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Author Topic: Sharpening teeth  (Read 3851 times)

Offline woodsman

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Sharpening teeth
« on: April 07, 2009, 06:49:21 PM »
How good is that grinder that attaches to the Mobil D's blade to sharpen the teeth. You know the one you don't have to take the teeth out to sharpen. Also what type of teeth do you use for general use cutting. I cut mostly softwoods with the bi metal teeth, is that a good choice? Also do you ever send your teeth out to a grind shop to have them sharpened? I just use the jig that came with the mill or free hand it on a 8 inch grinder. The thought on sending them out to a shop that has a surface grinder is they could get them exactly, ( with in 10 thousands of and inch) to each other and get a ideal angle for cutting.

Thanks Jason

Offline Frank Pender - AKA "Tail Gunner"

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Re: Sharpening teeth
« Reply #1 on: April 07, 2009, 10:31:57 PM »
Jason, I have never used one, but have watched Jim use one at the logging conference a couple months ago and seemed to do a fine job on the logs I was sawing, at the show.

I use the stelite teeth from the MD folks.  You can get carbide teeth asnd I have a set.  I tried that set a friend bought for me as well as the grinding tool, while the teeth are on the blades.  I do not even use it any more.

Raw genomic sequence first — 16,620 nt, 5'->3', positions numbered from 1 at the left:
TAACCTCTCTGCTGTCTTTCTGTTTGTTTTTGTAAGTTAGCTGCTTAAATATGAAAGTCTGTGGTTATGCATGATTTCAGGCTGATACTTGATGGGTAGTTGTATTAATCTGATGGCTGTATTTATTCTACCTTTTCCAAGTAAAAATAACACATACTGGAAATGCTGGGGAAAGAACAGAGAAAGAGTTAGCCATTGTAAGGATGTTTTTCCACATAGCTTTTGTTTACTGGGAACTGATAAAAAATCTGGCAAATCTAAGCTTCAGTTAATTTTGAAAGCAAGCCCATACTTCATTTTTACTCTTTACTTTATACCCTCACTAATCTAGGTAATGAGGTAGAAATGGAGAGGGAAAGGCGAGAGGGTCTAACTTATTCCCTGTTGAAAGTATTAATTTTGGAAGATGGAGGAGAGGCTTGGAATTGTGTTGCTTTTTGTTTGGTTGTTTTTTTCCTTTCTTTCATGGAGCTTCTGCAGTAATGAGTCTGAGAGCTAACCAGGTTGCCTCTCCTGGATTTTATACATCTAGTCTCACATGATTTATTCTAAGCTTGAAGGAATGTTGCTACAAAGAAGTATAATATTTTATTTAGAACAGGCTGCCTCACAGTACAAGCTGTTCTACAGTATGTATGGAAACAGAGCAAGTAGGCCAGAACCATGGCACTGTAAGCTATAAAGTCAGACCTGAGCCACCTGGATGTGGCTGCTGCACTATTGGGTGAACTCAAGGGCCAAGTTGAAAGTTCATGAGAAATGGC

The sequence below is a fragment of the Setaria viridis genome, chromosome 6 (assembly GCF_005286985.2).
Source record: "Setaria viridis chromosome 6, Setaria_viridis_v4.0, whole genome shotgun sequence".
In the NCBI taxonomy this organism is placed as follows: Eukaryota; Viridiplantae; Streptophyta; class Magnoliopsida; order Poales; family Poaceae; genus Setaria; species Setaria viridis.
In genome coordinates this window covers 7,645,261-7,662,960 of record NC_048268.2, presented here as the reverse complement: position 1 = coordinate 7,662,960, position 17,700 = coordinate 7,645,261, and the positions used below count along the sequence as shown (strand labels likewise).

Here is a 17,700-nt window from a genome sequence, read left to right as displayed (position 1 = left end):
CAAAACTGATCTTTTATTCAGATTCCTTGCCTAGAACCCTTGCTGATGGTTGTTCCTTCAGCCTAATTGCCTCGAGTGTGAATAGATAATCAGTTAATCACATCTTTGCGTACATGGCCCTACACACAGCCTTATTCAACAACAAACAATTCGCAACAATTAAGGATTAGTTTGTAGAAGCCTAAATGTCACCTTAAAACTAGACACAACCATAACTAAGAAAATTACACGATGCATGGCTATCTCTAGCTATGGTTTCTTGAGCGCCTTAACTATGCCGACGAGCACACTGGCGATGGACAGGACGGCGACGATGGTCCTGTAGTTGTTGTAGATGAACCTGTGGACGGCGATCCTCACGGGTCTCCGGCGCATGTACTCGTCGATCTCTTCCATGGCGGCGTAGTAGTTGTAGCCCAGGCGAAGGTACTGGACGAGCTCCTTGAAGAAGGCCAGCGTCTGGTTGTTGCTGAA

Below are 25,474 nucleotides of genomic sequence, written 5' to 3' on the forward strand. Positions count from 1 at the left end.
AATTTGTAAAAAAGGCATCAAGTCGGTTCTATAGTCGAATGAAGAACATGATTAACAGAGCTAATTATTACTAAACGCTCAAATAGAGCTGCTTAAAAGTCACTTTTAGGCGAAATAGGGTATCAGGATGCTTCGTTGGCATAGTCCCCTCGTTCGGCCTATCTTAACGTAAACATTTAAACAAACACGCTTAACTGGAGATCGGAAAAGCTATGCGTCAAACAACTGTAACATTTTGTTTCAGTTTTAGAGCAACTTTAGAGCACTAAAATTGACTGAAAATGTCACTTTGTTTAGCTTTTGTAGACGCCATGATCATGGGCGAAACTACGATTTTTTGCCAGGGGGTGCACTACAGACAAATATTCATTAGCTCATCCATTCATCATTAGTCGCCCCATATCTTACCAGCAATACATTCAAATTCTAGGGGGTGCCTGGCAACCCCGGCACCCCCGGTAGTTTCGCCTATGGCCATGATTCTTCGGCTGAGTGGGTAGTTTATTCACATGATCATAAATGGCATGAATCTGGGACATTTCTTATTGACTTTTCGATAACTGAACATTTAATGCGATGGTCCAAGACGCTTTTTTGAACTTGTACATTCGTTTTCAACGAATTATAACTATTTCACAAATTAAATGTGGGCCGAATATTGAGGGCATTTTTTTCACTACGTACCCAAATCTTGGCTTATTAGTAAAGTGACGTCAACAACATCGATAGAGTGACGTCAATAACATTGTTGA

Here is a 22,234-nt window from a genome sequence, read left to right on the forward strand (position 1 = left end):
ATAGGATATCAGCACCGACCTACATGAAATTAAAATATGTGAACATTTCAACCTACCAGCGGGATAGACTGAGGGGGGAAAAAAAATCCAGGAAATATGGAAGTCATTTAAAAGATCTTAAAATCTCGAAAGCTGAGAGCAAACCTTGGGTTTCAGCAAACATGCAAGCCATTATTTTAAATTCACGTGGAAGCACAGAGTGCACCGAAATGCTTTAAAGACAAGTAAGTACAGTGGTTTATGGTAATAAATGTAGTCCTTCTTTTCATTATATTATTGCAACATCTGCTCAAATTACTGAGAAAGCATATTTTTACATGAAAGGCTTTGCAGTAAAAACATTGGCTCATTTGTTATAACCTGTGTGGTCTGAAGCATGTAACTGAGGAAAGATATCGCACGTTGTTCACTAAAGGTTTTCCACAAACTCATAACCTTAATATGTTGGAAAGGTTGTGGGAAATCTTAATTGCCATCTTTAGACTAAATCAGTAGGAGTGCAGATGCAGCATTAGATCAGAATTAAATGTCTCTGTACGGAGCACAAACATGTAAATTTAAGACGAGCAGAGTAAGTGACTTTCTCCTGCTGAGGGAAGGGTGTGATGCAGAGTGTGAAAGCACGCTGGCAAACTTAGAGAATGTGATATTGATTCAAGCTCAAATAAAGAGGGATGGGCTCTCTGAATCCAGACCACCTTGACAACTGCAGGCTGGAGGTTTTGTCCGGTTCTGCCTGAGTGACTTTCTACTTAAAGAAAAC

I bought the grinder that is set up for setting the correct angle for the teeth.  I have used it for almost 20 years without any problems.   It was a great investment for me.  I always remove the teeth to sharpen them.  I just found that it was precise for me to do it that way.

Offline woodsman

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Re: Sharpening teeth
« Reply #2 on: April 09, 2009, 09:59:10 PM »
How do those stelite teeth work, are they more expense. Do they keep there edge better than the stadard bi-metal? Don't you need a diamond wheel to sharpen the carbide, and don't they chip easy. I cut lots of dirty logs, I have some monster Alaskan cedar logs from the upper Hoh River that came down in a slide, as well as a lot of river bar wood. So wear and tear on the teeth is significant.

Offline Frank Pender - AKA "Tail Gunner"

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Re: Sharpening teeth
« Reply #3 on: April 09, 2009, 10:12:47 PM »
They run around $4 each and I am not familar with bi metal teeth, so nothing to compare with.  I have always used the same kind and no, there is no need for a special wheel for sharpening, like with carbide teeth.

Another thing for me is that I wash all of my logs, to rig them of such things as dirt and rocks.  I have even been able to see some protruding nails and such by washing.  If I have any additional suspicions of metal, I run my Rens metal detector over the logs.